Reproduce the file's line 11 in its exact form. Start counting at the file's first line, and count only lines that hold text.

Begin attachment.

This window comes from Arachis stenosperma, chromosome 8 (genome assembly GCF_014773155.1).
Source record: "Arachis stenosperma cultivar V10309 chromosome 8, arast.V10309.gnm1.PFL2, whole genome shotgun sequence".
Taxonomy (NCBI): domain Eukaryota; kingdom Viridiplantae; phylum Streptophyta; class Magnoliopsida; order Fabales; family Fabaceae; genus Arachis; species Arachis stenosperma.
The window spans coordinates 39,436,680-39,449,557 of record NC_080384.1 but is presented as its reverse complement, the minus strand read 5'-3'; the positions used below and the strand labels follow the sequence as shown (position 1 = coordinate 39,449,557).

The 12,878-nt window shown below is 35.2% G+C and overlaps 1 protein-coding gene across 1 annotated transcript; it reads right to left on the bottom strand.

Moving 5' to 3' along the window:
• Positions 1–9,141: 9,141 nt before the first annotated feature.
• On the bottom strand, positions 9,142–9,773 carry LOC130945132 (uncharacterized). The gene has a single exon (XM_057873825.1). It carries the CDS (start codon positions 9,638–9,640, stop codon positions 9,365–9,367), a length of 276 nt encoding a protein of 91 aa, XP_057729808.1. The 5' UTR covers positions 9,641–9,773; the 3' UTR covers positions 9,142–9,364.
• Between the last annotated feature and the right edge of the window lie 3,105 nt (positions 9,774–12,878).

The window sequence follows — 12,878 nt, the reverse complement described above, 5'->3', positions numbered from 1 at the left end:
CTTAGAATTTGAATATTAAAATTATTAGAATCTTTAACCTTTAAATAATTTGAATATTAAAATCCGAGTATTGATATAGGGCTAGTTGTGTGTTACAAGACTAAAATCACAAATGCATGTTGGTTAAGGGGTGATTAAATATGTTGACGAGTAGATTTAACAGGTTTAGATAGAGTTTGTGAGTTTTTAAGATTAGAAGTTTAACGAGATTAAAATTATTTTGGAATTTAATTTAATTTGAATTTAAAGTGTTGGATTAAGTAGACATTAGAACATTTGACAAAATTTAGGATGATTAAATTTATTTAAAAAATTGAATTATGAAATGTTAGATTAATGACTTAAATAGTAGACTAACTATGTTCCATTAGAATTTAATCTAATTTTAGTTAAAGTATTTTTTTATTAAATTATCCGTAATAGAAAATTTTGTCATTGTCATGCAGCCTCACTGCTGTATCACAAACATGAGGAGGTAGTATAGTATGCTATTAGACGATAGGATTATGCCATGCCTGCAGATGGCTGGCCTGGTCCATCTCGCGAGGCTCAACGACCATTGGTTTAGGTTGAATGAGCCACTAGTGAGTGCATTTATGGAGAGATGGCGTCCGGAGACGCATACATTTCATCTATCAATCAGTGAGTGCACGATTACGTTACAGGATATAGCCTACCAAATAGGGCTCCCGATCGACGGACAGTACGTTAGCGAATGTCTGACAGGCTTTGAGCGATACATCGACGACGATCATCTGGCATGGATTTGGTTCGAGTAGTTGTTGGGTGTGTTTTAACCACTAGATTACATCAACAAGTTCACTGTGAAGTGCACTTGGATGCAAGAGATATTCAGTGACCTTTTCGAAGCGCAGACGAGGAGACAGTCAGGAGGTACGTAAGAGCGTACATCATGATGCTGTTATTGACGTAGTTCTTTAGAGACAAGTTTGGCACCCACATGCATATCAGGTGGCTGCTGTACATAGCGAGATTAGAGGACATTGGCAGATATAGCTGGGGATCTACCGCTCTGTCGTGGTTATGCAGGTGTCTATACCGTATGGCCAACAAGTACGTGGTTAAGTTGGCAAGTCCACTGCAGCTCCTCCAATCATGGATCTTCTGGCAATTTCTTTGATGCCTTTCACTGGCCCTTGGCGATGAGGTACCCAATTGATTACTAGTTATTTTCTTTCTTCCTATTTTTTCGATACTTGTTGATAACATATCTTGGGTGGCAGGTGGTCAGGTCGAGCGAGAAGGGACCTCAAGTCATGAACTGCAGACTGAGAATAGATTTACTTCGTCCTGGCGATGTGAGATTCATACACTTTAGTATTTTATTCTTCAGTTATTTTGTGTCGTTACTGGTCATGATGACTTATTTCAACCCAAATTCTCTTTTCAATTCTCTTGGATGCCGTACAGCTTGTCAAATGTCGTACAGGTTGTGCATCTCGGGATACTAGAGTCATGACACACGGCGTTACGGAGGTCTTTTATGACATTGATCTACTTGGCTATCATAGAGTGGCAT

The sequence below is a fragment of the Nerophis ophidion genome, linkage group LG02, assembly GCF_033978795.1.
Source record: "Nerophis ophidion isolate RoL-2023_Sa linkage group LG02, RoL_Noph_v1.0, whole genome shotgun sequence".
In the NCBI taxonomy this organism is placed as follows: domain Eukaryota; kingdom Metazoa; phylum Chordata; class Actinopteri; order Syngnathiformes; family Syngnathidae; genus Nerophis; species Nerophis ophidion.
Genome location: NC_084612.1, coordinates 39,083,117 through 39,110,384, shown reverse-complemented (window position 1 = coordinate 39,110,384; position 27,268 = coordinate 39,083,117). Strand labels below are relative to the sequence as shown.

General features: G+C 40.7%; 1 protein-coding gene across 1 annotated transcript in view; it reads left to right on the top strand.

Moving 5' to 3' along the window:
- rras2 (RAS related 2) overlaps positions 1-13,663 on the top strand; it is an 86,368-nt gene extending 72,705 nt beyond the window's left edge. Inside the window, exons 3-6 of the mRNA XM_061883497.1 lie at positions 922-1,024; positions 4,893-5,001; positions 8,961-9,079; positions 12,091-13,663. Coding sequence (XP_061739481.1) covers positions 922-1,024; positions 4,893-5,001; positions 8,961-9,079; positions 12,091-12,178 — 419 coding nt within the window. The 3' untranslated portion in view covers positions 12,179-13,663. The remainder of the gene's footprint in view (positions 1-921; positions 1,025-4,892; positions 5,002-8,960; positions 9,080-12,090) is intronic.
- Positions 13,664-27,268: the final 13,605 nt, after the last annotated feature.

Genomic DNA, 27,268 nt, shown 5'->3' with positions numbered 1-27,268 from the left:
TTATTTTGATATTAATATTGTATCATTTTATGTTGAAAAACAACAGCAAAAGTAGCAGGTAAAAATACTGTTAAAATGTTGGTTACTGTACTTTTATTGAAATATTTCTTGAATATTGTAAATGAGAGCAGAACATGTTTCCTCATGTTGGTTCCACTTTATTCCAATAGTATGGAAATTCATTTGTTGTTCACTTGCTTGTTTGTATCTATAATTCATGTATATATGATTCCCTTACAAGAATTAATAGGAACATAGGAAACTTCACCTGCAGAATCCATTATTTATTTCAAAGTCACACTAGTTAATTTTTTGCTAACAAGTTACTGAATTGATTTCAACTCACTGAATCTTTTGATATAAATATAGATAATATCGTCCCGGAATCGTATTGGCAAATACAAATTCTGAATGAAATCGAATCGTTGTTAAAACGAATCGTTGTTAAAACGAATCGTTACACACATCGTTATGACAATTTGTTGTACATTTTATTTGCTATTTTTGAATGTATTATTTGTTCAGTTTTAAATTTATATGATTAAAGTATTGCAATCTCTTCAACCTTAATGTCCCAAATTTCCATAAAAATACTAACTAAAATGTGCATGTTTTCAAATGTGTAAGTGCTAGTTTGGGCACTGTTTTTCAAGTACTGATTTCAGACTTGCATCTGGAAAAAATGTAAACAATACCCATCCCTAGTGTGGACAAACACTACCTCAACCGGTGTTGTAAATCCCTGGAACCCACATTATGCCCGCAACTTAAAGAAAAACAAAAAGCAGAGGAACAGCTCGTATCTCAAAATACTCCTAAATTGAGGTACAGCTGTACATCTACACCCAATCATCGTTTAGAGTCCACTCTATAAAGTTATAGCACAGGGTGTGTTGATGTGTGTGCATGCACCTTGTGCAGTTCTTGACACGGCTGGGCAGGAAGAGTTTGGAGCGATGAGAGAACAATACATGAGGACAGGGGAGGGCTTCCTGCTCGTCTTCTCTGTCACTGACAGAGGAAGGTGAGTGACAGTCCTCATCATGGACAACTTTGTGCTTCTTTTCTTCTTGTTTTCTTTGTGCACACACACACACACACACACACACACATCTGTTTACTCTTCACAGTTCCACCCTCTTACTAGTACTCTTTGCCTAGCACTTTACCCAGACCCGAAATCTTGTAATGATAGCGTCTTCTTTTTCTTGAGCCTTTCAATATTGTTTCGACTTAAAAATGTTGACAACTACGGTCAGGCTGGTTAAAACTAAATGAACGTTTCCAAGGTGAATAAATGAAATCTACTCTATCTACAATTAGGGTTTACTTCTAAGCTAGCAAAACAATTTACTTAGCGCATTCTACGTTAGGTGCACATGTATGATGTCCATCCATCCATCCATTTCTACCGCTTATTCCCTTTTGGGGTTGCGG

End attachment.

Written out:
CTTAGAATTTGAATATTAAAATTATTAGAATCTTTAACCTTTAAATAATTTGAATATTAAAATCCGAGTATTGATATAGGGCTAGTTGTGTGTTACAAGACTAAAATCACAAATGCATGTTGGTTAAGGGGTGATTAAATATGTTGACGAGTAGATTTAACAGGTTTAGATAGAGTTTGTGAGTTTTTAAGATTAGAAGTTTAACGAGATTAAAATTATTTTGGAATTTAATTTAATTTGAATTTAAAGTGTTGGATTAAGTAGACATTAGAACATTTGACAAAATTTAGGATGATTAAATTTATTTAAAAAATTGAATTATGAAATGTTAGATTAATGACTTAAATAGTAGACTAACTATGTTCCATTAGAATTTAATCTAATTTTAGTTAAAGTATTTTTTTATTAAATTATCCGTAATAGAAAATTTTGTCATTGTCATGCAGCCTCACTGCTGTATCACAAACATGAGGAGGTAGTATAGTATGCTATTAGACGATAGGATTATGCCATGCCTGCAGATGGCTGGCCTGGTCCATCTCGCGAGGCTCAACGACCATTGGTTTAGGTTGAATGAGCCACTAGTGAGTGCATTTATGGAGAGATGGCGTCCGGAGACGCATACATTTCATCTATCAATCAGTGAGTGCACGATTACGTTACAGGATATAGCCTACCAAATAGGGCTCCCGATCGACGGACAGTACGTTAGCGAATGTCTGACAGGCTTTGAGCGATACATCGACGACGATCATCTGGCATGGATTTGGTTCGAGTAGTTGTTGGGTGTGTTTTAACCACTAGATTACATCAACAAGTTCACTGTGAAGTGCACTTGGATGCAAGAGATATTCAGTGACCTTTTCGAAGCGCAGACGAGGAGACAGTCAGGAGGTACGTAAGAGCGTACATCATGATGCTGTTATTGACGTAGTTCTTTAGAGACAAGTTTGGCACCCACATGCATATCAGGTGGCTGCTGTACATAGCGAGATTAGAGGACATTGGCAGATATAGCTGGGGATCTACCGCTCTGTCGTGGTTATGCAGGTGTCTATACCGTATGGCCAACAAGTACGTGGTTAAGTTGGCAAGTCCACTGCAGCTCCTCCAATCATGGATCTTCTGGCAATTTCTTTGATGCCTTTCACTGGCCCTTGGCGATGAGGTACCCAATTGATTACTAGTTATTTTCTTTCTTCCTATTTTTTCGATACTTGTTGATAACATATCTTGGGTGGCAGGTGGTCAGGTCGAGCGAGAAGGGACCTCAAGTCATGAACTGCAGACTGAGAATAGATTTACTTCGTCCTGGCGATGTGAGATTCATACACTTTAGTATTTTATTCTTCAGTTATTTTGTGTCGTTACTGGTCATGATGACTTATTTCAACCCAAATTCTCTTTTCAATTCTCTTGGATGCCGTACAGCTTGTCAAATGTCGTACAGGTTGTGCATCTCGGGATACTAGAGTCATGACACACGGCGTTACGGAGGTCTTTTATGACATTGATCTACTTGGCTATCATAGAGTGGCAT